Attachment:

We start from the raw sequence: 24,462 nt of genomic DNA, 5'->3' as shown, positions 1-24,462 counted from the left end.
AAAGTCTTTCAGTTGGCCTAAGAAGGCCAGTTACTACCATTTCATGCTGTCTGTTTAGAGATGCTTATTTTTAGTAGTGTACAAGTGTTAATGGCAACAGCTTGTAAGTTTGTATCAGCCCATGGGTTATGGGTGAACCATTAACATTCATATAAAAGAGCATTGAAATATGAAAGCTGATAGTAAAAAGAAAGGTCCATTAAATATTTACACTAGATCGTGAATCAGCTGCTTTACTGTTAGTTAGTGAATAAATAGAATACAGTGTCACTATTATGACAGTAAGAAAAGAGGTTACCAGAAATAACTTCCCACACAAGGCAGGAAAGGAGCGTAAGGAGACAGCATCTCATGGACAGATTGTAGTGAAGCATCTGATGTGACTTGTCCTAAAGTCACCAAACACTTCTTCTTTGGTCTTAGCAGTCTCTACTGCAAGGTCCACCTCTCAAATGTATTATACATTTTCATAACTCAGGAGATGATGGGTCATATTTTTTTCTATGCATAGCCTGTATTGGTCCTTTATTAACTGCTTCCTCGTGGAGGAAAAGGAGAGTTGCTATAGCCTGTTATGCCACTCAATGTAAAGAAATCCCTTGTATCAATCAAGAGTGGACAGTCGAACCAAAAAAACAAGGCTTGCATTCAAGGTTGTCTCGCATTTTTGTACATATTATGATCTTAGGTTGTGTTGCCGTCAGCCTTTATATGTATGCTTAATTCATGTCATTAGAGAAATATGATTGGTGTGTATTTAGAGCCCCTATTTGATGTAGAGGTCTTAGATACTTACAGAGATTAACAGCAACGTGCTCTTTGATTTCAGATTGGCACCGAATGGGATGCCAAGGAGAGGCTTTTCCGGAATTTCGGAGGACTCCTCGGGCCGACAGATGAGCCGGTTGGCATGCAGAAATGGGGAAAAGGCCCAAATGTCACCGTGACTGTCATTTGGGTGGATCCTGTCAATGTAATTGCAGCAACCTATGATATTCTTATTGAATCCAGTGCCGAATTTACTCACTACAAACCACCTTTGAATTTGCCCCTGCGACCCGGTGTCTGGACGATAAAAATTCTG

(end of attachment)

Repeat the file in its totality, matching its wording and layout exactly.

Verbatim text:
We start from the raw sequence: 24,462 nt of genomic DNA, 5'->3' as shown, positions 1-24,462 counted from the left end.
AAAGTCTTTCAGTTGGCCTAAGAAGGCCAGTTACTACCATTTCATGCTGTCTGTTTAGAGATGCTTATTTTTAGTAGTGTACAAGTGTTAATGGCAACAGCTTGTAAGTTTGTATCAGCCCATGGGTTATGGGTGAACCATTAACATTCATATAAAAGAGCATTGAAATATGAAAGCTGATAGTAAAAAGAAAGGTCCATTAAATATTTACACTAGATCGTGAATCAGCTGCTTTACTGTTAGTTAGTGAATAAATAGAATACAGTGTCACTATTATGACAGTAAGAAAAGAGGTTACCAGAAATAACTTCCCACACAAGGCAGGAAAGGAGCGTAAGGAGACAGCATCTCATGGACAGATTGTAGTGAAGCATCTGATGTGACTTGTCCTAAAGTCACCAAACACTTCTTCTTTGGTCTTAGCAGTCTCTACTGCAAGGTCCACCTCTCAAATGTATTATACATTTTCATAACTCAGGAGATGATGGGTCATATTTTTTTCTATGCATAGCCTGTATTGGTCCTTTATTAACTGCTTCCTCGTGGAGGAAAAGGAGAGTTGCTATAGCCTGTTATGCCACTCAATGTAAAGAAATCCCTTGTATCAATCAAGAGTGGACAGTCGAACCAAAAAAACAAGGCTTGCATTCAAGGTTGTCTCGCATTTTTGTACATATTATGATCTTAGGTTGTGTTGCCGTCAGCCTTTATATGTATGCTTAATTCATGTCATTAGAGAAATATGATTGGTGTGTATTTAGAGCCCCTATTTGATGTAGAGGTCTTAGATACTTACAGAGATTAACAGCAACGTGCTCTTTGATTTCAGATTGGCACCGAATGGGATGCCAAGGAGAGGCTTTTCCGGAATTTCGGAGGACTCCTCGGGCCGACAGATGAGCCGGTTGGCATGCAGAAATGGGGAAAAGGCCCAAATGTCACCGTGACTGTCATTTGGGTGGATCCTGTCAATGTAATTGCAGCAACCTATGATATTCTTATTGAATCCAGTGCCGAATTTACTCACTACAAACCACCTTTGAATTTGCCCCTGCGACCCGGTGTCTGGACGATAAAAATTCTG